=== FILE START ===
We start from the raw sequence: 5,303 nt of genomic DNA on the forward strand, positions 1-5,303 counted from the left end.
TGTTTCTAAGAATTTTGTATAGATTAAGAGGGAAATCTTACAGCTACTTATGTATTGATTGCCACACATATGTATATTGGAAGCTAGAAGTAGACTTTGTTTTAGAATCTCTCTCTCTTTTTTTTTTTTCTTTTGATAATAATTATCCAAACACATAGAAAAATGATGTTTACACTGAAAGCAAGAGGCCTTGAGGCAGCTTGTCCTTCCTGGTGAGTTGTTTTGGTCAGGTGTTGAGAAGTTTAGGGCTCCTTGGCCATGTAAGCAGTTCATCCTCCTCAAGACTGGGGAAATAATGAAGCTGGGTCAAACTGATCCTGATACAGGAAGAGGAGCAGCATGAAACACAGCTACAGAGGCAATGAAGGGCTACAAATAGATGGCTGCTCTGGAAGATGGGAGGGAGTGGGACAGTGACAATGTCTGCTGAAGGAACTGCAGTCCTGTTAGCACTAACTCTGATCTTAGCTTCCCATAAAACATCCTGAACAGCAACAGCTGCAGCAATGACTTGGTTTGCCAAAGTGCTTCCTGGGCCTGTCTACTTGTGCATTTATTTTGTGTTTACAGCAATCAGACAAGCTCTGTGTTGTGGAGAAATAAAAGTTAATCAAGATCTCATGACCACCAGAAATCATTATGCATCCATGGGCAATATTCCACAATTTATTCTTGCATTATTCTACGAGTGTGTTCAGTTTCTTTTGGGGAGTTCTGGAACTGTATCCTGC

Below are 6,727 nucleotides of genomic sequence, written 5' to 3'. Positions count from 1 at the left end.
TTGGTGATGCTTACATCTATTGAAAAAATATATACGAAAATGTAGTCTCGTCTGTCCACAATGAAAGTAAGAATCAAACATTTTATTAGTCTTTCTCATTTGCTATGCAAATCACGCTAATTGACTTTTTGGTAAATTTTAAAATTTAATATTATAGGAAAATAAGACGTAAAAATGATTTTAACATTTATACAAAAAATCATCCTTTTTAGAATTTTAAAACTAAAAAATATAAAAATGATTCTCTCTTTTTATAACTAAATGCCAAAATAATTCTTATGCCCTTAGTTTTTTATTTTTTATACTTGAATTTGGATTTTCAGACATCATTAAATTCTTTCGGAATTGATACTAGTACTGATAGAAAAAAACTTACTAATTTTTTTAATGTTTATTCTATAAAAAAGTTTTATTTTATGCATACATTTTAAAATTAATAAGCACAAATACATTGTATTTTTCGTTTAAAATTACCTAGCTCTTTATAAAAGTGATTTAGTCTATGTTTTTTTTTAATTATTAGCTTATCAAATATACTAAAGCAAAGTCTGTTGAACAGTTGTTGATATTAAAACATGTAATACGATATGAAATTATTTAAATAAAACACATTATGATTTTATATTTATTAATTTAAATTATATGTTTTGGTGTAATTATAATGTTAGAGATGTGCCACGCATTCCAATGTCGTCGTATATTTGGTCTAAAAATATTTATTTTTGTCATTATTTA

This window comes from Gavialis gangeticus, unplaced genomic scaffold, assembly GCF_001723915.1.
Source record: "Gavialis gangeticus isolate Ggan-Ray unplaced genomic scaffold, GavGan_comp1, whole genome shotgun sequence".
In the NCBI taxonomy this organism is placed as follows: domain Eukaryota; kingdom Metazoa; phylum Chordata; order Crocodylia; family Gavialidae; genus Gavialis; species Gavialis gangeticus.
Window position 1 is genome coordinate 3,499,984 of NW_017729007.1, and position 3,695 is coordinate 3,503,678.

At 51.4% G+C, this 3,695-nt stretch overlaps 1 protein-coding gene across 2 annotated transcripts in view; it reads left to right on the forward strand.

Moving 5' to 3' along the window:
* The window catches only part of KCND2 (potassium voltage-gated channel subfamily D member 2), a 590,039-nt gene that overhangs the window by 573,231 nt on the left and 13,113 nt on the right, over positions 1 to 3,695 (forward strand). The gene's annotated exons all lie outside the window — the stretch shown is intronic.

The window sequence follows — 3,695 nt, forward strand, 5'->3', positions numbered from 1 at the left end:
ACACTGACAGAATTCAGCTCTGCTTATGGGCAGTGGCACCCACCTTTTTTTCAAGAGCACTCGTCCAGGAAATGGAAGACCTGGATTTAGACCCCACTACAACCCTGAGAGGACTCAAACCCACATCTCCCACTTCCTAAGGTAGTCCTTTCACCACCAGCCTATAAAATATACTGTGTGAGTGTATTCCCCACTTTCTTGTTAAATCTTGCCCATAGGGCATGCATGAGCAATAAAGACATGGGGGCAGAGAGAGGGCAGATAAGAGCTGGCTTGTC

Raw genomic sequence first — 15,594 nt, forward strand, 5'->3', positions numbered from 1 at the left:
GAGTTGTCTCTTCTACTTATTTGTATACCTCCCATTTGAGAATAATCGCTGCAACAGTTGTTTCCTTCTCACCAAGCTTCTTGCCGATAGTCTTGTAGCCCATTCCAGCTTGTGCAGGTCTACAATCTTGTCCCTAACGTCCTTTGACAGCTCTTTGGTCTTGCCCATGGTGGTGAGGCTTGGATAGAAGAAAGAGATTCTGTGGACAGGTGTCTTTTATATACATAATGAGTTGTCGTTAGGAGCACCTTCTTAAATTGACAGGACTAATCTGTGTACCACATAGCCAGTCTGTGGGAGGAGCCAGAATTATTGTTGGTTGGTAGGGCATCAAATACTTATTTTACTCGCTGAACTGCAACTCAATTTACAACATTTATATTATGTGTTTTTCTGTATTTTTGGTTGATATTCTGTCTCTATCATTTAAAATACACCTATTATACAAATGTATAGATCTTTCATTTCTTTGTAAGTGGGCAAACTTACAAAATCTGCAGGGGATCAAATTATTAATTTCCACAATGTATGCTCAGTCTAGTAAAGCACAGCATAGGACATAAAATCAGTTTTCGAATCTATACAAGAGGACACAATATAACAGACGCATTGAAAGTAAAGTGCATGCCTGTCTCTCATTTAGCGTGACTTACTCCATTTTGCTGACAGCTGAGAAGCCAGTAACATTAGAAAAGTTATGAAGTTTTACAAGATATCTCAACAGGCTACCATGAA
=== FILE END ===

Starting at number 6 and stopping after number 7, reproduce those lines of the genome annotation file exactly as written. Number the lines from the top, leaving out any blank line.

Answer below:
Source record: "Gavialis gangeticus isolate Ggan-Ray unplaced genomic scaffold, GavGan_comp1, whole genome shotgun sequence".
In the NCBI taxonomy this organism is placed as follows: domain Eukaryota; kingdom Metazoa; phylum Chordata; order Crocodylia; family Gavialidae; genus Gavialis; species Gavialis gangeticus.